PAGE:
WASHINGTON — About once a month, staff members of the congressional intelligence committees drive across the Potomac River to C.I.A. headquarters in Langley, Va., and watch videos of people being blown up.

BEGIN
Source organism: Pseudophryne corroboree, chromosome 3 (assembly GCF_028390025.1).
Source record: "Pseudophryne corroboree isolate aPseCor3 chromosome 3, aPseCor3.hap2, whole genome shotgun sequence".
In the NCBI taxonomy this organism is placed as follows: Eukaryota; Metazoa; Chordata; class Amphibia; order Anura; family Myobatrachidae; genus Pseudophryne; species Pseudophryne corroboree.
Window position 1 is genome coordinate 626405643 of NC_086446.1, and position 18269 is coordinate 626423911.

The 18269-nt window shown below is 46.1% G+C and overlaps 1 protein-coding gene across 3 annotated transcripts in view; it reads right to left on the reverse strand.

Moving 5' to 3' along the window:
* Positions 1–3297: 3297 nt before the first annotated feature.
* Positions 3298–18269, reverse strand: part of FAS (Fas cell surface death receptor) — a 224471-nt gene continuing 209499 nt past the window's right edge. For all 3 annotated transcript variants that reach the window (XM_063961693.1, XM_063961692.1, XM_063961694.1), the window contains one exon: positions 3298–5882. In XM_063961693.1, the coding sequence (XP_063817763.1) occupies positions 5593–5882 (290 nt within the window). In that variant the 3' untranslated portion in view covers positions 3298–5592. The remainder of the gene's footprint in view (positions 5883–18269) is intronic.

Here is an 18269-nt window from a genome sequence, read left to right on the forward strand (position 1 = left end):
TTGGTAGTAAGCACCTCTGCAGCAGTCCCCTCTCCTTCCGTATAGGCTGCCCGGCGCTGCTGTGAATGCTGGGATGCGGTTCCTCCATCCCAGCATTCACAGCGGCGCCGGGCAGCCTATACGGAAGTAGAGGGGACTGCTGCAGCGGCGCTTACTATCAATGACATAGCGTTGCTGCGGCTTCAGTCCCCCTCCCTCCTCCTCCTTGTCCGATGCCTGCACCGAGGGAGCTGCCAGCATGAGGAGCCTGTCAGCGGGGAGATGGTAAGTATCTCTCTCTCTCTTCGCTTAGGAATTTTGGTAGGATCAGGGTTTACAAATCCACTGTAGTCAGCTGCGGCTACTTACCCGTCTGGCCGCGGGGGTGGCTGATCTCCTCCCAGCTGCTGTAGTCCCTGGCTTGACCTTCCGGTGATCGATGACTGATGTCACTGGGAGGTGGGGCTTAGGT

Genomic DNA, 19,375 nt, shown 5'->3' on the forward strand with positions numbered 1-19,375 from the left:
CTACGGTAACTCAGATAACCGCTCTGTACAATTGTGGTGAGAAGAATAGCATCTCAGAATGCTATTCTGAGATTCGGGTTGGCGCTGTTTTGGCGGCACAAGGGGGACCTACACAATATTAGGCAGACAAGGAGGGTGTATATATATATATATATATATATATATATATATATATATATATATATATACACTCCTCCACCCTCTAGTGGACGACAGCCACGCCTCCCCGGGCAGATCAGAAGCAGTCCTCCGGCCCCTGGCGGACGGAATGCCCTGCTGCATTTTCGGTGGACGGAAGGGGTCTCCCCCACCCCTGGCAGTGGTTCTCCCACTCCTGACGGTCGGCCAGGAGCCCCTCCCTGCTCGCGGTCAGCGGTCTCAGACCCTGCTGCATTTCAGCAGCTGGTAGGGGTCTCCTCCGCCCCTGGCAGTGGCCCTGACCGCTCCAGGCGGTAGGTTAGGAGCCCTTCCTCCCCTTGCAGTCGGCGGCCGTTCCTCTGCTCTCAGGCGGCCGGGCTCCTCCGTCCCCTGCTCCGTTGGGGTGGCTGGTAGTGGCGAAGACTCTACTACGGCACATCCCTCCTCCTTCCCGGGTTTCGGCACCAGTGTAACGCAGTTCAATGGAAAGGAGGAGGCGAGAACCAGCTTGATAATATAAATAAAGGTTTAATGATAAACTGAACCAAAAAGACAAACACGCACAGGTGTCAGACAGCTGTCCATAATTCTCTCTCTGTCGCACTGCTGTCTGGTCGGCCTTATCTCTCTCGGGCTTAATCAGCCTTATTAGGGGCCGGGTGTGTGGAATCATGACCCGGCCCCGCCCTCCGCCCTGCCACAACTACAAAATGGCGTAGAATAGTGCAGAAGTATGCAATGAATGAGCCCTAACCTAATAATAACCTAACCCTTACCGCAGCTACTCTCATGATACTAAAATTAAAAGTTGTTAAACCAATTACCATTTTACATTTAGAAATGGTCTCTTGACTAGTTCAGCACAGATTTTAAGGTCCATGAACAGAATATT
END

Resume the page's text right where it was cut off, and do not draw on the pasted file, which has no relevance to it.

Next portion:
As part of the macabre ritual the staff members look at the footage of drone strikes in Pakistan and other countries and a sampling of the intelligence buttressing each strike, but not the internal C.I.A. cables discussing the attacks and their aftermath. The screenings have provided a veneer of congressional oversight and have led lawmakers to claim that the targeted killing program is subject to rigorous review, to defend it vigorously in public and to authorize its sizable budget each year.